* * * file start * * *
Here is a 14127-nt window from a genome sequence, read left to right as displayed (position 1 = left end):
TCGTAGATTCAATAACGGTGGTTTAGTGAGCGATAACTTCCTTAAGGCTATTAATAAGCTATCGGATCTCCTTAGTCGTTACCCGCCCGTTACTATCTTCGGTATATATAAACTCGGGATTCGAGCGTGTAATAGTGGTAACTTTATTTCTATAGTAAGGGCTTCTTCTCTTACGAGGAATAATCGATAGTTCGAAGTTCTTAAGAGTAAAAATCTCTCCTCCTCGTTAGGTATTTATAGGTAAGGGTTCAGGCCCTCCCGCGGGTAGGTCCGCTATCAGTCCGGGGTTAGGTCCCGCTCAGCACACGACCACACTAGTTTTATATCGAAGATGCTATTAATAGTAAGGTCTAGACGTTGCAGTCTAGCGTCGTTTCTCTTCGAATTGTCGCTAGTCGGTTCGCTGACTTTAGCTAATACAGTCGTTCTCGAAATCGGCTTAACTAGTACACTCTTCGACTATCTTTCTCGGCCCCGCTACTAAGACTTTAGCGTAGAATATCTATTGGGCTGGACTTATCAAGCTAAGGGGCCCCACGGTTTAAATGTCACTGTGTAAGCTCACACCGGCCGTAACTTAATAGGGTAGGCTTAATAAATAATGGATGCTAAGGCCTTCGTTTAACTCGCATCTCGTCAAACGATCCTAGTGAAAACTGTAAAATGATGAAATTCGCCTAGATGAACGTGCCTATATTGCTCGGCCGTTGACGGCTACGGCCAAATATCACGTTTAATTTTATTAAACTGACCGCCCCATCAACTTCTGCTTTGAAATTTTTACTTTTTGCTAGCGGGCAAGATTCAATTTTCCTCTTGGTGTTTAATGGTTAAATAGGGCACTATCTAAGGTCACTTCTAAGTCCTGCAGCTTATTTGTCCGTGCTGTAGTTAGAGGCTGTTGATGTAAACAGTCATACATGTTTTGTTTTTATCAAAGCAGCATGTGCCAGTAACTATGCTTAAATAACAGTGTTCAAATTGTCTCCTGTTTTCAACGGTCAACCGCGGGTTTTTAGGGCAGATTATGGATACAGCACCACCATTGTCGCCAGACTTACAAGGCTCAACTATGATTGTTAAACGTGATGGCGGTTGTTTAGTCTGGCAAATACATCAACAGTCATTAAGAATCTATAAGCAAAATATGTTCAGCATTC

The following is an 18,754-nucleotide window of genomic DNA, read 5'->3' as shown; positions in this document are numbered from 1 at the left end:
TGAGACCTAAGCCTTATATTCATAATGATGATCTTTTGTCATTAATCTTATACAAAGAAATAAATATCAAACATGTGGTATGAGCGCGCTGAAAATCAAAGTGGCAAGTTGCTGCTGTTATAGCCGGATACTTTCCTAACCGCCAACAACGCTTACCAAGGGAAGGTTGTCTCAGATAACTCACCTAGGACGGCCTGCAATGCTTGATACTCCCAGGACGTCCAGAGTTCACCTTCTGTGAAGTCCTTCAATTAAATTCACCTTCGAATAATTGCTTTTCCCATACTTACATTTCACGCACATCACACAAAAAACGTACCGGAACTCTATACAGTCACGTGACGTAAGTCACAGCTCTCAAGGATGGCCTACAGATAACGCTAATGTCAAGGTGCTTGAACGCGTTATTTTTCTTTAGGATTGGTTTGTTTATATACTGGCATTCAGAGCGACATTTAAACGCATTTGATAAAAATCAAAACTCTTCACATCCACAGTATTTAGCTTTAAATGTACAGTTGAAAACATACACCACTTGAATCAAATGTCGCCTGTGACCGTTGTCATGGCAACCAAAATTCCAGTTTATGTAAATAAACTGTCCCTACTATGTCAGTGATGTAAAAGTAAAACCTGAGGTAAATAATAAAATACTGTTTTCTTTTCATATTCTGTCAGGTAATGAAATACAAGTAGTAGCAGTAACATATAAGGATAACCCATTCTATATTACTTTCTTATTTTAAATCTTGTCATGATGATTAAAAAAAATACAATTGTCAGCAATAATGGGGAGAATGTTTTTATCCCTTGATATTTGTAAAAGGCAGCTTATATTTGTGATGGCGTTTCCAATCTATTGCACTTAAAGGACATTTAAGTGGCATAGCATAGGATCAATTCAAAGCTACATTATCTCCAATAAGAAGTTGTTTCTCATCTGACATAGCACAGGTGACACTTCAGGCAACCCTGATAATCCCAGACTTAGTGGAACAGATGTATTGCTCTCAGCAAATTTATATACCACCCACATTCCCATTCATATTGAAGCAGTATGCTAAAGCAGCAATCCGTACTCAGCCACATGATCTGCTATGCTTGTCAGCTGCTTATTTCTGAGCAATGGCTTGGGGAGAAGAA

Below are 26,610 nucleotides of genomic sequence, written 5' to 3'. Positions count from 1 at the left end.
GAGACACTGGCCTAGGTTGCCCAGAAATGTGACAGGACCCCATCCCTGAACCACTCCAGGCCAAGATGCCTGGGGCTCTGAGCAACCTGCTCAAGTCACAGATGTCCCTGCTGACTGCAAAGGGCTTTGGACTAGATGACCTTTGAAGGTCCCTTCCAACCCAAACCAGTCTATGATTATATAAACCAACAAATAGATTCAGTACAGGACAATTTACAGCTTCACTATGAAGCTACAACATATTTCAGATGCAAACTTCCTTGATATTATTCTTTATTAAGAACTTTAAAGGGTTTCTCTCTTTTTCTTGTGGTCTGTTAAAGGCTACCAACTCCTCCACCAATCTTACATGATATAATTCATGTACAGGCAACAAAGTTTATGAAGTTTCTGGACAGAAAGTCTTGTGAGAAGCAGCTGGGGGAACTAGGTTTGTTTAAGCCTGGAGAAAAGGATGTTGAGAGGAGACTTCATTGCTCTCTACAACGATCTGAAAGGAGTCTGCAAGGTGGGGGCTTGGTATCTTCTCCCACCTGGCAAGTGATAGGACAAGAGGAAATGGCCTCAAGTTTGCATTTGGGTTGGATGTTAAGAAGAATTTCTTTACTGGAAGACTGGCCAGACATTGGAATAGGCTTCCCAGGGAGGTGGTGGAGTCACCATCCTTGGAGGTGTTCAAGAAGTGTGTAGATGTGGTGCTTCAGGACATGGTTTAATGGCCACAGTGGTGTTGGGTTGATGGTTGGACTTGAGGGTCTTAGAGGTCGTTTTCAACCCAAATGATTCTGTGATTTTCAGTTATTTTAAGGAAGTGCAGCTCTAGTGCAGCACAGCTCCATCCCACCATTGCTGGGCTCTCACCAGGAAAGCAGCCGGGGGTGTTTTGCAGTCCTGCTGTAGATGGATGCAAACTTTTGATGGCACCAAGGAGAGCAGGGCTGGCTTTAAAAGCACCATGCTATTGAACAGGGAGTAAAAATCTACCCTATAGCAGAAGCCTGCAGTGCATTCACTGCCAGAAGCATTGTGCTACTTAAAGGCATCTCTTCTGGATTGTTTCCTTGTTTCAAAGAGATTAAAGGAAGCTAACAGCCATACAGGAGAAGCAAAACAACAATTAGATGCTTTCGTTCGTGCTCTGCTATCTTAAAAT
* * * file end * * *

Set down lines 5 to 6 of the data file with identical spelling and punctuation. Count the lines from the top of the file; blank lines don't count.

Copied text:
Below are 26,610 nucleotides of genomic sequence, written 5' to 3'. Positions count from 1 at the left end.
GAGACACTGGCCTAGGTTGCCCAGAAATGTGACAGGACCCCATCCCTGAACCACTCCAGGCCAAGATGCCTGGGGCTCTGAGCAACCTGCTCAAGTCACAGATGTCCCTGCTGACTGCAAAGGGCTTTGGACTAGATGACCTTTGAAGGTCCCTTCCAACCCAAACCAGTCTATGATTATATAAACCAACAAATAGATTCAGTACAGGACAATTTACAGCTTCACTATGAAGCTACAACATATTTCAGATGCAAACTTCCTTGATATTATTCTTTATTAAGAACTTTAAAGGGTTTCTCTCTTTTTCTTGTGGTCTGTTAAAGGCTACCAACTCCTCCACCAATCTTACATGATATAATTCATGTACAGGCAACAAAGTTTATGAAGTTTCTGGACAGAAAGTCTTGTGAGAAGCAGCTGGGGGAACTAGGTTTGTTTAAGCCTGGAGAAAAGGATGTTGAGAGGAGACTTCATTGCTCTCTACAACGATCTGAAAGGAGTCTGCAAGGTGGGGGCTTGGTATCTTCTCCCACCTGGCAAGTGATAGGACAAGAGGAAATGGCCTCAAGTTTGCATTTGGGTTGGATGTTAAGAAGAATTTCTTTACTGGAAGACTGGCCAGACATTGGAATAGGCTTCCCAGGGAGGTGGTGGAGTCACCATCCTTGGAGGTGTTCAAGAAGTGTGTAGATGTGGTGCTTCAGGACATGGTTTAATGGCCACAGTGGTGTTGGGTTGATGGTTGGACTTGAGGGTCTTAGAGGTCGTTTTCAACCCAAATGATTCTGTGATTTTCAGTTATTTTAAGGAAGTGCAGCTCTAGTGCAGCACAGCTCCATCCCACCATTGCTGGGCTCTCACCAGGAAAGCAGCCGGGGGTGTTTTGCAGTCCTGCTGTAGATGGATGCAAACTTTTGATGGCACCAAGGAGAGCAGGGCTGGCTTTAAAAGCACCATGCTATTGAACAGGGAGTAAAAATCTACCCTATAGCAGAAGCCTGCAGTGCATTCACTGCCAGAAGCATTGTGCTACTTAAAGGCATCTCTTCTGGATTGTTTCCTTGTTTCAAAGAGATTAAAGGAAGCTAACAGCCATACAGGAGAAGCAAAACAACAATTAGATGCTTTCGTTCGTGCTCTGCTATCTTAAAAT